Archives for category: literature

A few months ago, I had the idea that in sleep, in dreams, we connect with other dimensions. My belief, as far as other dimensions, is that there are infinite dimensions, infinite universes, in which infinite permutations of events can happen. We are actually connected the whole time we are asleep, but dreams only occur during specific periods of the cycle. We remember them only when our minds are at a point or state of being sensitive enough to apprehend and remember the occurrence. In short, when we sleep we are connected with infinite mind.
So today, reading Robert Anton Wilson’s Cosmic Trigger, another insight came to me. I was going to say, “I had another insight”, but that isn’t my understanding of how these things transpire. It isn’t a thought that BELONGS to me somehow, just one that is “out there” and my own state of being at the time is such that I am ready to receive it. At times in the past I have had similar insights, but was dismissive of them. Either because it seemed too crazy, or usually having more to do with the old bugaboo “But what will OTHER people think if I tell them this?” The two are connected, of course. Now, I believe that I just wasn’t, at the time, at a point in the journey of discovery, partially described in my previous post, where I was really “ready” for it.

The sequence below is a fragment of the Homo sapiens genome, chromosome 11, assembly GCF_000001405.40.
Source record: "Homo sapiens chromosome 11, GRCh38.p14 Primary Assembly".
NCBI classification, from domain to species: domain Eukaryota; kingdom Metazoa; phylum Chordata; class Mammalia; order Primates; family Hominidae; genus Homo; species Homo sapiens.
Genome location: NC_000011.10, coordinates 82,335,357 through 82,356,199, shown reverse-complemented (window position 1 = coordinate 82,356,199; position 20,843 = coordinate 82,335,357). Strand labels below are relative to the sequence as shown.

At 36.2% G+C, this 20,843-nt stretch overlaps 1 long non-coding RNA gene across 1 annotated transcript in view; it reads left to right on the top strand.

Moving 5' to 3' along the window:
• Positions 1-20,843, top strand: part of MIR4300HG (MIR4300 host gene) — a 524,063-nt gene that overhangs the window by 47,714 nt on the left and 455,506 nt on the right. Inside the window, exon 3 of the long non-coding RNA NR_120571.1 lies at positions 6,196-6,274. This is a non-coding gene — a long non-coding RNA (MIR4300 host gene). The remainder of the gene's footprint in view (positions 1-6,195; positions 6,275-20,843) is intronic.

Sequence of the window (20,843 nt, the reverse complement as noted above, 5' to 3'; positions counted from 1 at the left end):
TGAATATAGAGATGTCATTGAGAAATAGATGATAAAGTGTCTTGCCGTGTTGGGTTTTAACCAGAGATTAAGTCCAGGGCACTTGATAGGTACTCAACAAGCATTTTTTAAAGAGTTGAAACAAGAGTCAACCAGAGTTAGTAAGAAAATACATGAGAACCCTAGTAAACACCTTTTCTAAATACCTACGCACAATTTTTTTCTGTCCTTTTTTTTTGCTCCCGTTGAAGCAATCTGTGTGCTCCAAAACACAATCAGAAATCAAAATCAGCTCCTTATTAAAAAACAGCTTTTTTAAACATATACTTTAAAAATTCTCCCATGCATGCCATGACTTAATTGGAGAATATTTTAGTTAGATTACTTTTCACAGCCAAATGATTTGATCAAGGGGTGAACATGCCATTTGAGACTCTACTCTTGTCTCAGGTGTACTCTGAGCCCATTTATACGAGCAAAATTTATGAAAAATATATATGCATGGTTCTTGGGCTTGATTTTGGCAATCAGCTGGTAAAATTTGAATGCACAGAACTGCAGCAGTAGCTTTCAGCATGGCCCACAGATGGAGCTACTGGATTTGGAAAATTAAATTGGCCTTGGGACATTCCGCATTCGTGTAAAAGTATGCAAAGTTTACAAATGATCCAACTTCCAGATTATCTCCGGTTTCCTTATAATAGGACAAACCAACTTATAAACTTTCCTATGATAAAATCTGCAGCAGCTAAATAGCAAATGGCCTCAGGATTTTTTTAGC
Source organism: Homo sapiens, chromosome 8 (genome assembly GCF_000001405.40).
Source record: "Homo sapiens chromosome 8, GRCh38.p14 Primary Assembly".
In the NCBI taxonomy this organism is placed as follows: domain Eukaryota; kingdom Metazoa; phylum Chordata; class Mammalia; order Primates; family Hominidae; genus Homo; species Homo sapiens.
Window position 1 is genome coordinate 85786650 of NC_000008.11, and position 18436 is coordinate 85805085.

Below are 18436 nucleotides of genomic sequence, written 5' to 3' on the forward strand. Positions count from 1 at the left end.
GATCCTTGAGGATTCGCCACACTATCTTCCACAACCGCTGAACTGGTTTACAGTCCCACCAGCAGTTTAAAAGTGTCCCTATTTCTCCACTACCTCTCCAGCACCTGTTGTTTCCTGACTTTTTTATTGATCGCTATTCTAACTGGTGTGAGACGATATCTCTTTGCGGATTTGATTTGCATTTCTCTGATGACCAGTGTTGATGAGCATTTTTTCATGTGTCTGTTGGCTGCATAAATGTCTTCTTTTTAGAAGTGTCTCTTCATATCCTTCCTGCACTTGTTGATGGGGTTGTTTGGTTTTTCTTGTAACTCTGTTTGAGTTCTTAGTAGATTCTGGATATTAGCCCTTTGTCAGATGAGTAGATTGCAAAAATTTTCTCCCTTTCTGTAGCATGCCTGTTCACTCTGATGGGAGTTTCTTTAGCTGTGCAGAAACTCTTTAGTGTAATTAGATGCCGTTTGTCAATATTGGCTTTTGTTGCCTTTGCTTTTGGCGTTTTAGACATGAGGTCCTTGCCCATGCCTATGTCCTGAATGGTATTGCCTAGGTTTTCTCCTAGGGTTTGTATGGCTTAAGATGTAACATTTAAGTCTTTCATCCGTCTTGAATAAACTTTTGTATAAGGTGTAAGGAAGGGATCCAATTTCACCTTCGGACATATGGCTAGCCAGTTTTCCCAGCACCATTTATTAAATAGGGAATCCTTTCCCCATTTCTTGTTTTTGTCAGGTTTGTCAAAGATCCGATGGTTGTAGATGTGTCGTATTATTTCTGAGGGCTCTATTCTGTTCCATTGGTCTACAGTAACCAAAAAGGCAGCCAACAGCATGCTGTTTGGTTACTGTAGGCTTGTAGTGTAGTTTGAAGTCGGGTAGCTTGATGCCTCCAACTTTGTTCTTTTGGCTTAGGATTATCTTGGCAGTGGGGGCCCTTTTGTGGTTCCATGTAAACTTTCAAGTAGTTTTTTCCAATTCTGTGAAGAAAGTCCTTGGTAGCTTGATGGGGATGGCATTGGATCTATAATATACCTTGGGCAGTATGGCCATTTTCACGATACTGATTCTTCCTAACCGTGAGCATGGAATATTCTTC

So on to the insight (I ramble, I digress, similar to the way my spiritual journey has transpired, but I am just not judgmental of myself for it any more, usually). In sleep, we are in contact with the multiverse, and a process of growth occurs. A growth important for us as individuals, and also for our little piece of the multiverse, if we pay attention. It isn’t a matter where rational thought, such as dream analysis, holds very much sway. It’s more intuitive knowledge, for lack of a better word, which seeps into our psyches like water does into the ground to nourish plants. It is the universe’s, or more accurately multiverse’s, way of imparting to us the information which allows and encourages us to psychically advance as a species and become more responsible citizens of the wonder we inhabit.